In today’s rapidly changing and yet more competitive international market quality has become something that more and more businesses are focused on. The reasons are very clear. In this market your strategy can either be to go about the price route (i.e. competing on price) or justifying the extra price by providing better quality product so that the customer gets the feeling of getting more out of the good or service for the price he pays.
On top of the obvious challenge customers today are much more demanding due to the amount of the information that is accessible to them as well as the fact they customers can much more easily share their information on poor quality of the product or service and therefore businesses have to take even further investments into the quality management as quality control in the supply chain.
Before the Industrial Revolution in the UK all the work in the manufacturing of the product was performed by one man and its reputation as well as pride for his craftsmanship usually assured the quality standards of the product. However, with introduction of the division of labour, early models of supply chain started to arise therefore killing the whole ‘natural’ quality control as there was no direct link to a craftsmanship as each worker was only doing his own part and therefore had no direct responsibility for the end product. As a result of the quality drop in the transition from craftsmanship to the supply chain manufacturing the quality inspection was introduced. George Stanley Radford in his “The control of Quality in Manufacturing” introduced the idea of the vast importance of quality considerations during a very early stage of product development. Further development and recognition of the importance of the quality management has led to the idea of linking the costs of prevention (i.e. quality management associated costs) to the costs related to the lack of quality.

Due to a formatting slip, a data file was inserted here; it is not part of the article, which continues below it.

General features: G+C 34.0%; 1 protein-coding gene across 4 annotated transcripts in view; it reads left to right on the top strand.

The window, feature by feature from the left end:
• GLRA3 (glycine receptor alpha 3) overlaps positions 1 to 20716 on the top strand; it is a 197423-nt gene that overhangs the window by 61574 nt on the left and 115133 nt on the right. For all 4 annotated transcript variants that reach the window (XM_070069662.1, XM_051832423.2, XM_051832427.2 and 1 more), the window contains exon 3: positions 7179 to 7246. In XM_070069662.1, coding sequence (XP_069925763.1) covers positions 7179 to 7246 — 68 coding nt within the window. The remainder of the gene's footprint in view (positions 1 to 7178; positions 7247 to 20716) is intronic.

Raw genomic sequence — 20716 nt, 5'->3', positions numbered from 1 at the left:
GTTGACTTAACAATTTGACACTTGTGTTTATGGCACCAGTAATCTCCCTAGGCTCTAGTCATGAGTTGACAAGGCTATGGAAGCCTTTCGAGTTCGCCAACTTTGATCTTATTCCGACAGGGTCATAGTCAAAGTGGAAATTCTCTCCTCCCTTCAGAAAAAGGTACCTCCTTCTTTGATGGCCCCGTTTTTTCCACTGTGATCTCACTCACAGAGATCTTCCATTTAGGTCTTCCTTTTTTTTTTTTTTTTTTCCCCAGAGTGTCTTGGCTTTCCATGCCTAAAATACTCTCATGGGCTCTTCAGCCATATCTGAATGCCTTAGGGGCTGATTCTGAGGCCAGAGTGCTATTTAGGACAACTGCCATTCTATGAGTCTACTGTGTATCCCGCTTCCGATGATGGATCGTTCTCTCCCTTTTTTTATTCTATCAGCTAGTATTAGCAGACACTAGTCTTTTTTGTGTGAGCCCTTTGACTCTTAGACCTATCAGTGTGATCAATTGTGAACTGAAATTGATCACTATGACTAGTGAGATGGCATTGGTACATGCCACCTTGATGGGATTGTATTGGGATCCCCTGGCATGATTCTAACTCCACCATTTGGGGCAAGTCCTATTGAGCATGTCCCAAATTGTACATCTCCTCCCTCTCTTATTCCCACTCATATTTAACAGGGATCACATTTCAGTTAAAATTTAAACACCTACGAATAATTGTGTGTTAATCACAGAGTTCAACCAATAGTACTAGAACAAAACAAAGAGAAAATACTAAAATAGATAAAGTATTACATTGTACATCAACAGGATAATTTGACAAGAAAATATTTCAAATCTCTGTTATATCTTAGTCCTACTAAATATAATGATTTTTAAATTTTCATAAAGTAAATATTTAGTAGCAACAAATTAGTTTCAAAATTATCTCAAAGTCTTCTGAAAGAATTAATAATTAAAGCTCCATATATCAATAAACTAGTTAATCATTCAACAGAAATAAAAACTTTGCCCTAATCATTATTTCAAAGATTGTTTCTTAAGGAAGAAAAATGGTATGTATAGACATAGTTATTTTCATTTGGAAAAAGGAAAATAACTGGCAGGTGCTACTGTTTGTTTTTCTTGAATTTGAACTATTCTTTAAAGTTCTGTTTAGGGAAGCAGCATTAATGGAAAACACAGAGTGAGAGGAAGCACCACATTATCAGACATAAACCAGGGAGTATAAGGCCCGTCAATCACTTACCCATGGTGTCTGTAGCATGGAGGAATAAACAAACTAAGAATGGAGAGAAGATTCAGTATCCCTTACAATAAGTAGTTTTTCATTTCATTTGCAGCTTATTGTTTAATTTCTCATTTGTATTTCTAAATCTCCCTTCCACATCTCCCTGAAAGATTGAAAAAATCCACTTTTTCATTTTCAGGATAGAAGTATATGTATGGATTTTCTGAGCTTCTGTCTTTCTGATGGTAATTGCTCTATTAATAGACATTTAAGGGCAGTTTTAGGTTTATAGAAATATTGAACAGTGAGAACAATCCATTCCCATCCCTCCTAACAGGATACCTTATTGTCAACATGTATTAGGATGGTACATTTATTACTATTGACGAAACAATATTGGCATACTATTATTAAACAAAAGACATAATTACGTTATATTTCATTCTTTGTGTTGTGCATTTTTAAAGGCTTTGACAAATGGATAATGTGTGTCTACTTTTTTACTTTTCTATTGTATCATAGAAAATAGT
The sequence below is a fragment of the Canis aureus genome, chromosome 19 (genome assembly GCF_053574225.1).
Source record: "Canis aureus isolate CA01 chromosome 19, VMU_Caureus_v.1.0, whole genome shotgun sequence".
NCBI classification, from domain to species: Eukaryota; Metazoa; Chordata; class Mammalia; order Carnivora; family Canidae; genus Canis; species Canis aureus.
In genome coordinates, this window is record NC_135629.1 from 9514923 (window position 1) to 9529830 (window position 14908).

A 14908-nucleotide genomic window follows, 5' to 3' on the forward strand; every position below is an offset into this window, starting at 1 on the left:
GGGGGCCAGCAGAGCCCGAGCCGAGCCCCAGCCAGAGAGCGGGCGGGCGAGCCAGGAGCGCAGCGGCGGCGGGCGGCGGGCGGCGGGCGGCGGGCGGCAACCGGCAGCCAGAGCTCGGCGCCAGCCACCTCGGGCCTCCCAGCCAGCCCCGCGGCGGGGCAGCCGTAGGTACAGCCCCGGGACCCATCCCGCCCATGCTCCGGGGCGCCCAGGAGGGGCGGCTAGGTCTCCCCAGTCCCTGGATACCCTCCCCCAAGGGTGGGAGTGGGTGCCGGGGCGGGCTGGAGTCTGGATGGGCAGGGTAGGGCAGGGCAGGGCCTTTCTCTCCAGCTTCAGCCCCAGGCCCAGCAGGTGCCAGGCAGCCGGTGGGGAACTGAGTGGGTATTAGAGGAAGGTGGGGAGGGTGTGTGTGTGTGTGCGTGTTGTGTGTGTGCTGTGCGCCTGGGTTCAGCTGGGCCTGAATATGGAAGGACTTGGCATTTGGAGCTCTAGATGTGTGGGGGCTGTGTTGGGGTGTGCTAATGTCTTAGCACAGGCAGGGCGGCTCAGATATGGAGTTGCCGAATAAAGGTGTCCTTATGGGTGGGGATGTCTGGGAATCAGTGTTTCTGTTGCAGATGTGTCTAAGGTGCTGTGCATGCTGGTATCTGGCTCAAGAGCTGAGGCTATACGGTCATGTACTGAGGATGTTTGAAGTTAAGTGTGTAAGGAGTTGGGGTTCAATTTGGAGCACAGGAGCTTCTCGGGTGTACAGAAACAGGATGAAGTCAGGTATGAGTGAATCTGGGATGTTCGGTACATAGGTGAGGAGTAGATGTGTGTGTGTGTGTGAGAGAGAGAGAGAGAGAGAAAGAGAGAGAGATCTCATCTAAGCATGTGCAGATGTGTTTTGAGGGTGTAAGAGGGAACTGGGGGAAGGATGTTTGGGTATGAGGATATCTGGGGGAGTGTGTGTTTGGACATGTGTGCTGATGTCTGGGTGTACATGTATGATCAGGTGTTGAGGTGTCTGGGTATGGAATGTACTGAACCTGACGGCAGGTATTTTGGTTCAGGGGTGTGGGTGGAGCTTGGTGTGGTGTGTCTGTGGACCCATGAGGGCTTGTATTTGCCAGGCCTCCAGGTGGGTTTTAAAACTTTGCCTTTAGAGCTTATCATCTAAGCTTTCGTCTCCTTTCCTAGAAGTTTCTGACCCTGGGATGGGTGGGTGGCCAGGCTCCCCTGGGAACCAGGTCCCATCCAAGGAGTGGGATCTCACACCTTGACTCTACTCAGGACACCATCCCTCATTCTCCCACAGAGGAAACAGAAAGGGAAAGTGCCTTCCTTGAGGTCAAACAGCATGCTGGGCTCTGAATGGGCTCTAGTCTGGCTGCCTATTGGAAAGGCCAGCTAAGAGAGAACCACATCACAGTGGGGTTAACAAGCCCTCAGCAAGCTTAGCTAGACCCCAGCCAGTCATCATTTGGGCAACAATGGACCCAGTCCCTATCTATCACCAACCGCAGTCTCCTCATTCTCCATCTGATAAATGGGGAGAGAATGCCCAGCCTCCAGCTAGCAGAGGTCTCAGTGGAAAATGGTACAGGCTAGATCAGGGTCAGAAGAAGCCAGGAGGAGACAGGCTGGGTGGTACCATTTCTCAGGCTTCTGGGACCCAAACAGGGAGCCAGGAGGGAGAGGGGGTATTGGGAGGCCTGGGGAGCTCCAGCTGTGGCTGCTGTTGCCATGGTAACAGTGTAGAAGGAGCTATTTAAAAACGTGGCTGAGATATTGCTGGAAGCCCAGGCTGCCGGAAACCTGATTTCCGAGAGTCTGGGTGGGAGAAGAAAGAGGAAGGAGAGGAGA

It can be argued that there are four main factors that determine quality and if each one is managed and controlled the product or service may achieve superiority in the market. The first on being Quality of Design and it is vastly important for the designers to satisfy the needs and wants of the consumer and the kind of features that are important for various uses of the product. Secondly, Quality of conformance comes in place and it relates to the level of conformance between the product and its intended design. Ease of use usually refers to the instructions and forwarding thinking of the manufacturer. Failure to provide good instructions and directions of how the product should be used may lead to further costs arising from customers returns as well as some legal issues regarding the injuries that may have accrued. Finally in the modern world when we purchase a product we usually are attached to some form of service as well there for quality management must take into account both parts of the purchase to insure the quality therefore producers need to concentrate on this even further, because when product may occasionally fail it is up for the quality of the service to make up for that failure and still leave the customer if not satisfied at lease less disappointed.
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